• Never mind Uber nipping at the taxi market, self-drive is the start of a complete change in the private transportation model, as are electric cars. I can see a day when no one owns a car: we just order a pod using our smart phone. It turns up, we hop in, it delivers us to our destination as we work, chat or read, then goes to the next pick up. Taxi drivers should start thinking about investing in the tech sector if they want to stay in the transport business.

  • Speaking of the transport business, Warren Buffett is investing in US rail (MarketWatch, 17 September 2015). While this is pure speculation on my part, I think the near-maturing of automated vehicles (ie, self-drive technology) and access to long-life battery power might be driving his interest in this area. We could well see a resurgence in rail transport when freight can be delivered without paying staff, and the H&S risk that rail brings, supported by clean and long-life energy.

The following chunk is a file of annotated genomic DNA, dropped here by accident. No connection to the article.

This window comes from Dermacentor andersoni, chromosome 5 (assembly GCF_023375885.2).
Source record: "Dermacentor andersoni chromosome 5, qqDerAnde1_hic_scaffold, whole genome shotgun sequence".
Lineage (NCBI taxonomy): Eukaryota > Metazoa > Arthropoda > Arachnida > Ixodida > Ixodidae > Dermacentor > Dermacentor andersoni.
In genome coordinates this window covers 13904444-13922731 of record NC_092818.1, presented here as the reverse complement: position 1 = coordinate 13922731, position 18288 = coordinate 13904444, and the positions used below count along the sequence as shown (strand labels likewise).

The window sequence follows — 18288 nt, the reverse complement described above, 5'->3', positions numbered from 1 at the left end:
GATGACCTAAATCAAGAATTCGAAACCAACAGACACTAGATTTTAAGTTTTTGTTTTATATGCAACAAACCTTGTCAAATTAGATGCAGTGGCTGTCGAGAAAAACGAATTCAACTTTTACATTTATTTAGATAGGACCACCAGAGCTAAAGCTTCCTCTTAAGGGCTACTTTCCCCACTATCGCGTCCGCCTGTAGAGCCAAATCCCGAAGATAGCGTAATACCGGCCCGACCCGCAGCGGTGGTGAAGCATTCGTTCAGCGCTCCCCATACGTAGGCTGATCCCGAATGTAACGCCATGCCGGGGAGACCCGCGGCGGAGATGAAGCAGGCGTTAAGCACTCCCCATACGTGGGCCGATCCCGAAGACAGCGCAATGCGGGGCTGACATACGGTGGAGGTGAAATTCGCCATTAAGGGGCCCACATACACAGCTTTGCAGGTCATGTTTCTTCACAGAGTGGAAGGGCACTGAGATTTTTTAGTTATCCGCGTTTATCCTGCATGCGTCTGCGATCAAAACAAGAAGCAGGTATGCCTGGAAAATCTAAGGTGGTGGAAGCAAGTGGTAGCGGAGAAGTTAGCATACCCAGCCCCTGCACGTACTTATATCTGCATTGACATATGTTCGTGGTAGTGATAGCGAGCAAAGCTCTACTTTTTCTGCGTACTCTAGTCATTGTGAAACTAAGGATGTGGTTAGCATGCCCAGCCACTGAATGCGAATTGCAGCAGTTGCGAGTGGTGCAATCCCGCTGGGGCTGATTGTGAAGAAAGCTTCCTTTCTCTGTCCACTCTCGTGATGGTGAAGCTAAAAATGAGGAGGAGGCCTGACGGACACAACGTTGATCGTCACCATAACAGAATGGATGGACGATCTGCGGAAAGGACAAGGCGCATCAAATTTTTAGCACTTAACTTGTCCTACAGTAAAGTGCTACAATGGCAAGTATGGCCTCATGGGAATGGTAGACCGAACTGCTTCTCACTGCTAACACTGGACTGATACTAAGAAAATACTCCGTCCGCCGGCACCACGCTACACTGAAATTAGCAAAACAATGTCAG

• Which brings me to Elon Musk again, again, again, again: Elon Musk struck a JV deal with Panasonic in 2014 around the 'Tesla Gigafactory' where batteries are being made for the Tesla cars... and will shortly be produced as power sources for houses and businesses, apparently (Tesla Motors, 2014). I remember reading a SciFi novel by RA Heinlein where people had "shipstones" to power in their houses (Heinlein, 1982). This meant that there was no power company needed for mains supply, and, while I am not sure what the cost or the marketing will be, it is possible that Tesla will be creating long-term energy storage for essential services at first, but as the price comes down with the maturation of the industry, the use of battery over mains is likely to become more attractive, and safer. The deliver of battery power at a low cost for businesses and homes by Tesla would be a game changer, and makes me less hesitant about our NZ government's strategy to sell off portions of our power companies (Hidalgo, 2015; Tesla Motors, 2014).